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Intel Corp. introduced the very first Pentium processor on the 22nd of March, 1993, almost seventeen years ago. Since then Intel has introduced Atom, Celeron and Core brands for desktop central processing units (CPUs); nevertheless, Pentium-branded chips are still the most popular microprocessors for desktops from Intel.

According to documents seen by X-bit labs, Intel Pentium-branded processors will account for roughly 42% - 43% of Intel’s desktop chips volume in 2010. In particular, the highest volume processors that Intel plans to sell this year will be dual-core Pentium E5000- and E6000-series microprocessors based on the Core 2 micro-architecture that will account for about 40% of total desktop volume.

The share of Intel Core i7 products, including Bloomfield, Gulftown and Lynnfield chips, will be about 6% throughout the rest of the year, whereas the share of mainstream Core i5 and Core i3 central processing units will gradually increase as they will replace Core 2 Duo processors. It is noteworthy that in the entry-level space Atom processors 400- and 500-series will account for approximately 8% by the end of the year in the fourth quarter.

Intel did not comment on the volume report.

Intel Pentium processor has come a long way and changed six micro-architectures during the years: the original Pentium processor was based on the P5; Pentium Pro, Pentium II, Pentium III, Pentium M and Core chips were powered by the P6; Pentium 4 and Pentium D featured infamous Netburst micro-architecture; Pentium dual-core processors were based on the Conroe/Penryn micro-architecture and the latest Pentium G9650 features Nehalem micro-architecture.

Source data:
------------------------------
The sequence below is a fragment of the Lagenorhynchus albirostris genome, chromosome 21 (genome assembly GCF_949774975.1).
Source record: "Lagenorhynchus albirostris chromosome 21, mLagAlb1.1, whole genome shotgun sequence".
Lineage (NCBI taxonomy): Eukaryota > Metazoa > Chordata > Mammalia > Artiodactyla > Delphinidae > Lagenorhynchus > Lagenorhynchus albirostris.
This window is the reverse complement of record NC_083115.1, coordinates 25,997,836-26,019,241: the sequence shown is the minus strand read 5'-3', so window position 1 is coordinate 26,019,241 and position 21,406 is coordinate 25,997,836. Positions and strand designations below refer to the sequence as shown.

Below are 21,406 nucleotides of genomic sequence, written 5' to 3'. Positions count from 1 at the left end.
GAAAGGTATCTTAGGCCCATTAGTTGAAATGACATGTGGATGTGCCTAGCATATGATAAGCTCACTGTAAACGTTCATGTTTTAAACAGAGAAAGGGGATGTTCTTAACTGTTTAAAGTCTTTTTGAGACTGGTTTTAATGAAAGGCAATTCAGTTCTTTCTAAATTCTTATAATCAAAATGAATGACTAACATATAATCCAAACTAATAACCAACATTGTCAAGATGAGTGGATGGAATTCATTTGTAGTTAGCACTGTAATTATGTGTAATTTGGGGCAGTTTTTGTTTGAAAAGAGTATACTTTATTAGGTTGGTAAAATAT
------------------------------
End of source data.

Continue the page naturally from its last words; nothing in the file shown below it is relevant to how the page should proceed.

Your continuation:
But the era of Pentium is coming to the end. Already now Intel Core processors account for approximately 42% of Intel’s desktop volume. Next year Core will become Intel’s best-selling CPU brand.

Tags: Intel, Pentium, Nehalem, Core, 45nm, 32nm, 65nm


Comments currently: 3
Discussion started: 02/11/10 02:03:29 PM
Latest comment: 02/16/10 07:39:52 PM


Pentium nowadays stands for the lowest end (bar Atom) of Intel's desktop lineup. The name is a play to make them sound outdated, while in truth they've been kept pretty up to date technologically, and offer the best bang for the buck for the 90% of customers who don't stress their CPUs.
0 0 [Posted by: obarthelemy  | Date: 02/11/10 02:03:29 PM]

Pentium isn`t lowest Celeron is. Pentium`s are just slightly slower and has less cache memory than bigger brothers. Reason why it is there. Is that Pentium is still strongest Intel brand and there is no reason to kill it.
0 0 [Posted by: Nameisis  | Date: 02/13/10 01:33:43 PM]

it has nothing to do with branding. the latest "brand" (eg: Core2, I5, I7, etc) are too expensive. the celerons give up way too much for being only slightly cheaper, and the pentium "brand" are usually priced just right.

I hate intel naming with a passion, the names mean absolutely damn nothing You need to look up individual models to see what type of actual CPU they are, their spec, and their relative performance.
0 0 [Posted by: taltamir  | Date: 02/16/10 07:39:52 PM]


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